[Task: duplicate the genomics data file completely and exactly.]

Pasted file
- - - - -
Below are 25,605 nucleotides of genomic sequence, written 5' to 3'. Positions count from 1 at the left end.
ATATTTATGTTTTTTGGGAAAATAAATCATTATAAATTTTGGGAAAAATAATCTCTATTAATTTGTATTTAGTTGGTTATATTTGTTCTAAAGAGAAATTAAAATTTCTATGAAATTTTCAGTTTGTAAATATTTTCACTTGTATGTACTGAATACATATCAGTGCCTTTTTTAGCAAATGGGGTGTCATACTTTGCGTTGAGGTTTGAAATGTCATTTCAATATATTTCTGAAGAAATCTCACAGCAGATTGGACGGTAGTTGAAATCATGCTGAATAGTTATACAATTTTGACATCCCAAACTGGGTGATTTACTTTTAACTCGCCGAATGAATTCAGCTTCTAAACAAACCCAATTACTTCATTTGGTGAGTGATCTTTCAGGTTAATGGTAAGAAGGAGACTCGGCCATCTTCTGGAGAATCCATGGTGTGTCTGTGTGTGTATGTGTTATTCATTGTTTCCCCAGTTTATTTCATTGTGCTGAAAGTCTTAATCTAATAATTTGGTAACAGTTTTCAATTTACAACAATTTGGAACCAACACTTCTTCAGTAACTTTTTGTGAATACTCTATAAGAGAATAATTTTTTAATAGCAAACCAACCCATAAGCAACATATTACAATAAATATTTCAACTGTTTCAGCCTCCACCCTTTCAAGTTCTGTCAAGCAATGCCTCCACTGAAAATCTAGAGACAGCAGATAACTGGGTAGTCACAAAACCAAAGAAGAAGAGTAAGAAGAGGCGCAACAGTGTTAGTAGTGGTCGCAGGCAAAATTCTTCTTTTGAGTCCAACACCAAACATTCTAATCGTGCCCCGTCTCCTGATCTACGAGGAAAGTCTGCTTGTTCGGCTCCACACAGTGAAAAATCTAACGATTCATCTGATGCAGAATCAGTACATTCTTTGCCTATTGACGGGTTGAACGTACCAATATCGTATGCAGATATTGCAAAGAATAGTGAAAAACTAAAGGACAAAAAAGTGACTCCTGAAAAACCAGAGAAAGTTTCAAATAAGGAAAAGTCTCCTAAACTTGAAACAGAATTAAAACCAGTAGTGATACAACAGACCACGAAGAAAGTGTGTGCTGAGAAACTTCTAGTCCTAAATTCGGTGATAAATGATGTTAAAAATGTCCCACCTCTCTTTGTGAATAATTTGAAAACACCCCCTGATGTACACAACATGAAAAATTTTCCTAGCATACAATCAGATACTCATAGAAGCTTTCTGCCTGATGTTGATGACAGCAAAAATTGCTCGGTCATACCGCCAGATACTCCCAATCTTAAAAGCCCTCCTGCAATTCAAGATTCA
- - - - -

Below are 25,605 nucleotides of genomic sequence, written 5' to 3'. Positions count from 1 at the left end.
ATATTTATGTTTTTTGGGAAAATAAATCATTATAAATTTTGGGAAAAATAATCTCTATTAATTTGTATTTAGTTGGTTATATTTGTTCTAAAGAGAAATTAAAATTTCTATGAAATTTTCAGTTTGTAAATATTTTCACTTGTATGTACTGAATACATATCAGTGCCTTTTTTAGCAAATGGGGTGTCATACTTTGCGTTGAGGTTTGAAATGTCATTTCAATATATTTCTGAAGAAATCTCACAGCAGATTGGACGGTAGTTGAAATCATGCTGAATAGTTATACAATTTTGACATCCCAAACTGGGTGATTTACTTTTAACTCGCCGAATGAATTCAGCTTCTAAACAAACCCAATTACTTCATTTGGTGAGTGATCTTTCAGGTTAATGGTAAGAAGGAGACTCGGCCATCTTCTGGAGAATCCATGGTGTGTCTGTGTGTGTATGTGTTATTCATTGTTTCCCCAGTTTATTTCATTGTGCTGAAAGTCTTAATCTAATAATTTGGTAACAGTTTTCAATTTACAACAATTTGGAACCAACACTTCTTCAGTAACTTTTTGTGAATACTCTATAAGAGAATAATTTTTTAATAGCAAACCAACCCATAAGCAACATATTACAATAAATATTTCAACTGTTTCAGCCTCCACCCTTTCAAGTTCTGTCAAGCAATGCCTCCACTGAAAATCTAGAGACAGCAGATAACTGGGTAGTCACAAAACCAAAGAAGAAGAGTAAGAAGAGGCGCAACAGTGTTAGTAGTGGTCGCAGGCAAAATTCTTCTTTTGAGTCCAACACCAAACATTCTAATCGTGCCCCGTCTCCTGATCTACGAGGAAAGTCTGCTTGTTCGGCTCCACACAGTGAAAAATCTAACGATTCATCTGATGCAGAATCAGTACATTCTTTGCCTATTGACGGGTTGAACGTACCAATATCGTATGCAGATATTGCAAAGAATAGTGAAAAACTAAAGGACAAAAAAGTGACTCCTGAAAAACCAGAGAAAGTTTCAAATAAGGAAAAGTCTCCTAAACTTGAAACAGAATTAAAACCAGTAGTGATACAACAGACCACGAAGAAAGTGTGTGCTGAGAAACTTCTAGTCCTAAATTCGGTGATAAATGATGTTAAAAATGTCCCACCTCTCTTTGTGAATAATTTGAAAACACCCCCTGATGTACACAACATGAAAAATTTTCCTAGCATACAATCAGATACTCATAGAAGCTTTCTGCCTGATGTTGATGACAGCAAAAATTGCTCGGTCATACCGCCAGATACTCCCAATCTTAAAAGCCCTCCTGCAATTCAAGATTCA